Removal of the right double-J stent by cystoscopy under spinal anesthesia was scheduled one month after the operation. On the day of the removal, there was difficulty when removing the right JJ stent. After straightening the distal coil, reaching the mid part of the urethra was difficult. A plain radiograph that was taken showed a knotted ureteral stent at the ureteropelvic junction (UPJ) (Figure 2).
Figure 2: Kidney ureter and bladder X-ray showing knotting of the proximal part of the JJ stent (red arrow).
A trial of unknotting by insertion of a 0.38 mm regular guidewire passing through the lumen of the stent under guidance of fluoroscopic guidance failed. The insertion of an 8 Fr semi-rigid ureteroscope, which was the smallest available ureteroscopy, did not reach the knot due to limited space. There were no signs of obstruction from the knotted JJ stent. A decision to postpone the operation for another month was made to remove the right JJ stent with one last trial of retrograde removal. Thirty days later, cautious removal of the right knotted JJ stent was undertaken using gentle traction and the stent was removed without complication (Figure 3). Follow up with the urologic clinic did not show any further complications.
Figure 3: The JJ stent knotted at the proximal part (red arrow) after successful removal by gentle traction.
Complications with stent use is a commonly reported problem in the field of endourology. Common stent complications include dysuria, flank pain, vesicoureteral reflux, urinary tract infection or obstruction, stent migration, stent encrustation and stent fragmentation (5). Meanwhile, ureteral knotting of the JJ stent during retrieval of the stent is a rare and challenging incidence and a careful approach should be carried out accordingly. Trial of the removal of the JJ stent while it is knotted may cause unwanted complications such as avulsion of the ureter or stent cutting. The etiology of JJ stent knotting is unclear. According to the literature, the cause may be due to the length of the stent itself. Other studies have reported that it is often seen with a JJ stent sized 4.7 to 7 Fr, which is a commonly used size in the practice of ureteral stenting (4). Redundant stent is considered as a possible cause of knotting in patients with short ureters after ileal conduit, ureteric reimplantation, and renal transplantation (6). The optimal sized JJ stent would reduce the risk of JJ stent knotting. However, there are still no guidelines that have been implemented in the management of JJ stent knotting. Non-careful management can result in serious complications such as major ureteric injury or loss of the kidney (7). Different techniques have been used to manage this complication, including gentle traction, percutaneous removal, open ureterotomy, using a holmium laser and antegrade removal of a knotted stent (8). In the literature, evidence regarding gentle traction of the knotted stent shows promising results and complete removal without complications (9). However, there is a risk of ureteral trauma when using gentle traction and it should be avoided, especially if the surgeon finds strong resistance (10). In our case, gentle traction was undertaken by an experienced urologist bearing in mind the possibilities of any complications beforehand before it arose, especially if strong resistance was encountered.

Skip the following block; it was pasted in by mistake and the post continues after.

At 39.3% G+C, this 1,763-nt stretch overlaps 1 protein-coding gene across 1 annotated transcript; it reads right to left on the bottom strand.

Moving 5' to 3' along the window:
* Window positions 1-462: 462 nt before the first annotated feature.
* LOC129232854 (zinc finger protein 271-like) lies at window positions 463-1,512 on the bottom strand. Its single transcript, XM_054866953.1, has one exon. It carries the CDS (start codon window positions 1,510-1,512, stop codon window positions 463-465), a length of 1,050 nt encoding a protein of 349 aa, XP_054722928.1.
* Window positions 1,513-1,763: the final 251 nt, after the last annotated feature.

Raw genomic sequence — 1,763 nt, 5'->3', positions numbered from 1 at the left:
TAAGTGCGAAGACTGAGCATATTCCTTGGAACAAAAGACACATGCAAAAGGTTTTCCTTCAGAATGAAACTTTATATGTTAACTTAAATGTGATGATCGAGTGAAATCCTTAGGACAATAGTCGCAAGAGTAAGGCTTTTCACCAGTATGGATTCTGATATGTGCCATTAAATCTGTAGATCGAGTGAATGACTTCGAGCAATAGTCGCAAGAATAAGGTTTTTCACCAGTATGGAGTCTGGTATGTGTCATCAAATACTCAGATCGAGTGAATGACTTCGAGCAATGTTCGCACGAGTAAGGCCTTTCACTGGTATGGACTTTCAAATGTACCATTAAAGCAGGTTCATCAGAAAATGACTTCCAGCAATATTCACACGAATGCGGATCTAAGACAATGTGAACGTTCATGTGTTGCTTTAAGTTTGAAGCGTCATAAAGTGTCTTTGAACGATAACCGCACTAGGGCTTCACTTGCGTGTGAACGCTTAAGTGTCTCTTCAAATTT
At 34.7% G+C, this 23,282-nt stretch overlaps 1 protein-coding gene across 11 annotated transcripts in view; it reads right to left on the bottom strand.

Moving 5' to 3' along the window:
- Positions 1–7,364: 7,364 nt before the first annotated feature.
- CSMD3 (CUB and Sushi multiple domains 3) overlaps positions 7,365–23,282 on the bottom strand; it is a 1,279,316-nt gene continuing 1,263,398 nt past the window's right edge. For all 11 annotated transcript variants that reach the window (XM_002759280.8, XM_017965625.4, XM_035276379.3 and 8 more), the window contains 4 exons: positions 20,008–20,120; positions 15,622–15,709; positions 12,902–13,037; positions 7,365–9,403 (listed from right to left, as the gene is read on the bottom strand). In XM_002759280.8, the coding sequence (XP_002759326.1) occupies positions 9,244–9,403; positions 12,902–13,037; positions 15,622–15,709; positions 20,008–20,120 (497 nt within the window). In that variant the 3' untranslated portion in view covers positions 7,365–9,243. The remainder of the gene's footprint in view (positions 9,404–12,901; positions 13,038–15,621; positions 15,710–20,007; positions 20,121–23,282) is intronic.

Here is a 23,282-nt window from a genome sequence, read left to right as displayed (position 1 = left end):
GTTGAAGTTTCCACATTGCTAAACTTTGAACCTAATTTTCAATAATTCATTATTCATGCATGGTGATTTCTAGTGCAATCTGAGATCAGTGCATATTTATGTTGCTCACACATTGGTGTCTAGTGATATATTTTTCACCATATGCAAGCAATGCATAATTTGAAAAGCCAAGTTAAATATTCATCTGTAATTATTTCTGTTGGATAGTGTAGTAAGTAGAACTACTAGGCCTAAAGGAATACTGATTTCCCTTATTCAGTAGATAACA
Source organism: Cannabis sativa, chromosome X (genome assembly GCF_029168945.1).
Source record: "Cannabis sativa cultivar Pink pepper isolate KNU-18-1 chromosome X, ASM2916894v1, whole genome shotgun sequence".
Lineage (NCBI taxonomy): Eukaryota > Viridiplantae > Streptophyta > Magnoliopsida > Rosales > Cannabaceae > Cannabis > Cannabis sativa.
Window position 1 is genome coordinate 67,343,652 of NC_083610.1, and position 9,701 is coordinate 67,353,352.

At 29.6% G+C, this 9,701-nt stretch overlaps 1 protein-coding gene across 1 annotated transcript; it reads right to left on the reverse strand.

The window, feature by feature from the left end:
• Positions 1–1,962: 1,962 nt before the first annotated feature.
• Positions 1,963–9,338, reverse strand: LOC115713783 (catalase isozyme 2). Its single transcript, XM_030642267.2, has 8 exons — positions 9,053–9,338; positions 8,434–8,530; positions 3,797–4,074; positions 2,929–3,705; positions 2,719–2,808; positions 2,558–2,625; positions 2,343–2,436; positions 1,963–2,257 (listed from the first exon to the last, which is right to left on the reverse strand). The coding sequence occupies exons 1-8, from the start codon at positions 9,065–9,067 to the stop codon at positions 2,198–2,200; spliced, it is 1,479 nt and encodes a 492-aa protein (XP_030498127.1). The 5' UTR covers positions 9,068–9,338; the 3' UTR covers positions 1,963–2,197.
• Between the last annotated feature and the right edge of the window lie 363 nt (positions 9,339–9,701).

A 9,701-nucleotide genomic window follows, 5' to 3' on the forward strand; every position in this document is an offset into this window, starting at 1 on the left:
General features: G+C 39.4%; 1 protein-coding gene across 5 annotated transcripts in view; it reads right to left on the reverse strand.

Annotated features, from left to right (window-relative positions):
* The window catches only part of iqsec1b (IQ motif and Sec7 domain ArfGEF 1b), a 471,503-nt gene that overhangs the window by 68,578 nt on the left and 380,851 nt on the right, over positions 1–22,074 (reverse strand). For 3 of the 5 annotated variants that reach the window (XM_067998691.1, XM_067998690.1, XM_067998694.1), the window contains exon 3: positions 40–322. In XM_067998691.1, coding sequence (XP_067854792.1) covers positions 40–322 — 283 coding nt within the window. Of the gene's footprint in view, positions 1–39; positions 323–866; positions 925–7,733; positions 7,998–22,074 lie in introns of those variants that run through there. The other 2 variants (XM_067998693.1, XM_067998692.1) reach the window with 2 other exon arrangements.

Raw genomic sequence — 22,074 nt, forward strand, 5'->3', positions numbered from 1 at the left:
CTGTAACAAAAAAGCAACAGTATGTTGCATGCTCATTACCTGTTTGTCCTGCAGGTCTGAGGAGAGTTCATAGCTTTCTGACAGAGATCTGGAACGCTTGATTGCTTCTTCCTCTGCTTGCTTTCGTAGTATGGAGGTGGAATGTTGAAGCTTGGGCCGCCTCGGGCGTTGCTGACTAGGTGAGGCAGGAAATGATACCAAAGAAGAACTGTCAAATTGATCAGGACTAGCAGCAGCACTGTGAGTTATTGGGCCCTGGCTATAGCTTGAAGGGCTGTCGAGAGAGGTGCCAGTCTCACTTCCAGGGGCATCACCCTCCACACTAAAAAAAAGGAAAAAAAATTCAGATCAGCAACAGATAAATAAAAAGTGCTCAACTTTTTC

Knotted ureteral stents are a rare complication. A variety of management methods have been sought and are successful, including antegrade removal of a knotted stent, percutaneous removal, open ureterotomy, and using a holmium laser. Gentle traction is considered safe and easy if done with the right operator and enough experience. This choice of management might relieve the patient of other invasive methods. However, it comes with a risk of major ureteric injury such as avulsion or kidney injury and should be planned carefully.
The authors declare no conflict of interest.
An informed written consent was taken from the patient to report this case without revealing any personal information and an ethical approval was obtained from Dammam Medical Complex Institutional Review Board to publish this case.
All data is available withing the article.